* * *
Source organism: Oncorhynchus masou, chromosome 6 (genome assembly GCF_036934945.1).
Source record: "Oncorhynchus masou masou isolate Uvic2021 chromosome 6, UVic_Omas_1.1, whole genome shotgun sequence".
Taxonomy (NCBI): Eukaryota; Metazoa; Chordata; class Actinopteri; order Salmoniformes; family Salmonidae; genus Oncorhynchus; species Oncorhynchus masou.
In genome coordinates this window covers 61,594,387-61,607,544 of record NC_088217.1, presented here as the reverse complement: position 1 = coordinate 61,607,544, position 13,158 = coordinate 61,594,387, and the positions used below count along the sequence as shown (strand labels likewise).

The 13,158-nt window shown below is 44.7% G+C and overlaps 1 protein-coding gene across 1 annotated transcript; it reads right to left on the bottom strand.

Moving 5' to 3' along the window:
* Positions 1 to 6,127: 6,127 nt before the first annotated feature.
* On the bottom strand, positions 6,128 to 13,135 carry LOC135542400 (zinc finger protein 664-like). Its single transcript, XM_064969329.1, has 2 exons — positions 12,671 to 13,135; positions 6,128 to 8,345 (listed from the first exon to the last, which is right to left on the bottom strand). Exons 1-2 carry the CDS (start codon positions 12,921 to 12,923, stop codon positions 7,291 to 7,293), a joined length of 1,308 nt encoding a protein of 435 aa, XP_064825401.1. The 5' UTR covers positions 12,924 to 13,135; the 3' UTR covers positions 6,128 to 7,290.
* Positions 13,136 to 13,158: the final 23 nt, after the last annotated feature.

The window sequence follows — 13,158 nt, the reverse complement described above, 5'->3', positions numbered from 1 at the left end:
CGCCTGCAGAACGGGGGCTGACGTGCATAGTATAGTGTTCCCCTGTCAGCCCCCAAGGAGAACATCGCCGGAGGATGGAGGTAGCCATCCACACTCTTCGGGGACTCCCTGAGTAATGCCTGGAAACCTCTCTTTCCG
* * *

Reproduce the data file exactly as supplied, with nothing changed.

Source organism: Oncorhynchus masou, chromosome 6 (genome assembly GCF_036934945.1).
Source record: "Oncorhynchus masou masou isolate Uvic2021 chromosome 6, UVic_Omas_1.1, whole genome shotgun sequence".
Taxonomy (NCBI): Eukaryota; Metazoa; Chordata; class Actinopteri; order Salmoniformes; family Salmonidae; genus Oncorhynchus; species Oncorhynchus masou.
In genome coordinates this window covers 61,594,387-61,607,544 of record NC_088217.1, presented here as the reverse complement: position 1 = coordinate 61,607,544, position 13,158 = coordinate 61,594,387, and the positions used below count along the sequence as shown (strand labels likewise).

The 13,158-nt window shown below is 44.7% G+C and overlaps 1 protein-coding gene across 1 annotated transcript; it reads right to left on the bottom strand.

Moving 5' to 3' along the window:
* Positions 1 to 6,127: 6,127 nt before the first annotated feature.
* On the bottom strand, positions 6,128 to 13,135 carry LOC135542400 (zinc finger protein 664-like). Its single transcript, XM_064969329.1, has 2 exons — positions 12,671 to 13,135; positions 6,128 to 8,345 (listed from the first exon to the last, which is right to left on the bottom strand). Exons 1-2 carry the CDS (start codon positions 12,921 to 12,923, stop codon positions 7,291 to 7,293), a joined length of 1,308 nt encoding a protein of 435 aa, XP_064825401.1. The 5' UTR covers positions 12,924 to 13,135; the 3' UTR covers positions 6,128 to 7,290.
* Positions 13,136 to 13,158: the final 23 nt, after the last annotated feature.

The window sequence follows — 13,158 nt, the reverse complement described above, 5'->3', positions numbered from 1 at the left end:
CGCCTGCAGAACGGGGGCTGACGTGCATAGTATAGTGTTCCCCTGTCAGCCCCCAAGGAGAACATCGCCGGAGGATGGAGGTAGCCATCCACACTCTTCGGGGACTCCCTGAGTAATGCCTGGAAACCTCTCTTTCCG